Earlier, aesthetics was recognised to be exclusively a subject of the West. Histories of AEsthetics, written by Bernard Bosanquet, Benedetto Croce, and Gilbert and Kuhn, confined themselves to the presentation of aesthetic currents in the West only. They completely ignored oriental easthetics; probably because they thought that such a subject does not exist in the East.

Internationalism in (aesthetics, however, made a start with the first International Congress of AEsthetics., held in 1913 in Berlin. But it was confined to the nations in the West. The gap between the occidental and the oriental (aesthetics remained as ever before. About this time scholars in the East, particularly in India, China and Japan, and orientalists in the West started writing on oriental arts and aesthetics in English and other European languages. Their works made the Western estheticians recognise that "Oriental art contains important values not attained by art in the West"; (Thomas Munro : Oriental AEsthetics-. P. 13) led to the discovery of important insights in oriental aesthetics, applicable to art and aesthetic experience everywhere and made many Western artists and critics believe that the Western art has much to learn from Eastern methods.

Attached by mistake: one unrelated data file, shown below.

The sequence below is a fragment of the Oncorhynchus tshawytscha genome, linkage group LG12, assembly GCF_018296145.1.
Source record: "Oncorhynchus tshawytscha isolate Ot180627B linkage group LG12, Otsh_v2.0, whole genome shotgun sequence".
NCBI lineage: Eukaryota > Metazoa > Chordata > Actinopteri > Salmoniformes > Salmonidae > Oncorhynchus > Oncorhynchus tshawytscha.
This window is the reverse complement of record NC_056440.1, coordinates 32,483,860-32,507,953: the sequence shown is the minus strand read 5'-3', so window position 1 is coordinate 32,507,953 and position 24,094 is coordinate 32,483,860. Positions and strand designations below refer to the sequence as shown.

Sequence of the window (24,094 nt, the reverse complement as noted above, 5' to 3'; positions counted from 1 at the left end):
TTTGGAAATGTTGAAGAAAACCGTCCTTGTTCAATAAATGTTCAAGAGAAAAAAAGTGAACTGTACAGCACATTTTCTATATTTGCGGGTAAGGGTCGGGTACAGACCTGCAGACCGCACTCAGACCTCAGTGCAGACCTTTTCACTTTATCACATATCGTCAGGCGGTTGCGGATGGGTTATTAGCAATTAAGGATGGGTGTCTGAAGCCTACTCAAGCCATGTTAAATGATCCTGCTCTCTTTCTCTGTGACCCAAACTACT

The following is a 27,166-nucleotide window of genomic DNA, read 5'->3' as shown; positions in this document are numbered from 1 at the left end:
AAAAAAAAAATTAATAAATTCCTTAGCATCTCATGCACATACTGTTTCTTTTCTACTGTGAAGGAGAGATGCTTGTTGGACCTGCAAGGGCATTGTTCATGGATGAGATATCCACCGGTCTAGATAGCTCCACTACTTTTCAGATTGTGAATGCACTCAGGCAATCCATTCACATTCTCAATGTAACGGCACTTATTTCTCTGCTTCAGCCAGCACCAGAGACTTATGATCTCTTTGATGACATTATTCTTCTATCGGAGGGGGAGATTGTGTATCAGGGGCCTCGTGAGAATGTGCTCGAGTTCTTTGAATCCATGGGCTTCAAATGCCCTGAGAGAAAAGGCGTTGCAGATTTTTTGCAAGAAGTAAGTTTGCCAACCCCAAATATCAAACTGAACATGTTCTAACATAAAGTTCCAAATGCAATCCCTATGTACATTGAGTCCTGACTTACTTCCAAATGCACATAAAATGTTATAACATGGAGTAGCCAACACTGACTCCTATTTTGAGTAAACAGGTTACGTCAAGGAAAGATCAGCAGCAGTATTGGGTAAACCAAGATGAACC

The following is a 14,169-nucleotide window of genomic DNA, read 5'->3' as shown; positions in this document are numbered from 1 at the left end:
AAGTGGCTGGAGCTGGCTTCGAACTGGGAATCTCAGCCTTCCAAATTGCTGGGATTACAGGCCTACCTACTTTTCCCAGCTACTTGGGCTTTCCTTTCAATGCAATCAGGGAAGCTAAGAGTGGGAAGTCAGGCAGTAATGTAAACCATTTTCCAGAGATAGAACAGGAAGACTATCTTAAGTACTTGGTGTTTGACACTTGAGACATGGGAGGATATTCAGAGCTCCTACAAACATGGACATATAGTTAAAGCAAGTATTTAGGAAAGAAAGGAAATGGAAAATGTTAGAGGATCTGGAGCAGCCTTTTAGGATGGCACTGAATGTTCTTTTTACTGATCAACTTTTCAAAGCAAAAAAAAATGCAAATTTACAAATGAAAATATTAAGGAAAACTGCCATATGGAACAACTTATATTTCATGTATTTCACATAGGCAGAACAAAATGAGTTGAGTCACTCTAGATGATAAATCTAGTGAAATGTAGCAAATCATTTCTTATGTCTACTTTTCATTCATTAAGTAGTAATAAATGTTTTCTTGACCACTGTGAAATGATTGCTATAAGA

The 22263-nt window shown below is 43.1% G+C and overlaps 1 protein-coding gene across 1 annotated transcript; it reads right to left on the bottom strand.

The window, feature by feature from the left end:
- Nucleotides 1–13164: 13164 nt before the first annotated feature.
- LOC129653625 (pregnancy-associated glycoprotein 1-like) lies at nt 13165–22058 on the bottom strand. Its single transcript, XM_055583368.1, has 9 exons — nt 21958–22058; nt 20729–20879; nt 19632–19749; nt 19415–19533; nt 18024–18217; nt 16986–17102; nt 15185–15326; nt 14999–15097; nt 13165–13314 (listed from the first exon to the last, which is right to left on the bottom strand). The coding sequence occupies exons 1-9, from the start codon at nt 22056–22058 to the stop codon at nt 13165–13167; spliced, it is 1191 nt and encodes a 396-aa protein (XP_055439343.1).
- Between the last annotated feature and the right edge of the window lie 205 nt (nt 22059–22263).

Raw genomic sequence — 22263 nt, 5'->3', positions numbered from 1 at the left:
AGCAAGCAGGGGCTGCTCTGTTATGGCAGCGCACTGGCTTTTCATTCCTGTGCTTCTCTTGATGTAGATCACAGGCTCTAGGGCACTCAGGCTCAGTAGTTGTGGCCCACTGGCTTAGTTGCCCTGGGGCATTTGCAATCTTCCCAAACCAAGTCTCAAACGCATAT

Names of some of the important orientalists, whose writings on arts and aesthetics have led •to the recognition of oriental aesthetics, aesthetic currents in India, China and Japan, are as follows :-
( i ) Writers on Indian arts and aesthetics:
Stella Kamrisch, R. Gnoli, S. K. De, G. C. O. Haas, Clay Lancaster, Anand Coomaraswamy, Philip Rawson, P. J. Chowdhury, O. C. Gangoly, V. Raghavan, Benjamin Rowland, Radha Kamal Mukerjee, Paul Mus, Alice Boner, A. L. Basham, Manomohan Ghosh and K. C. Pandey . on whose contribution to esthetics Professor Thomas Munro in his Oreintal AEstheties ( P. 29 ) makes the following observation :-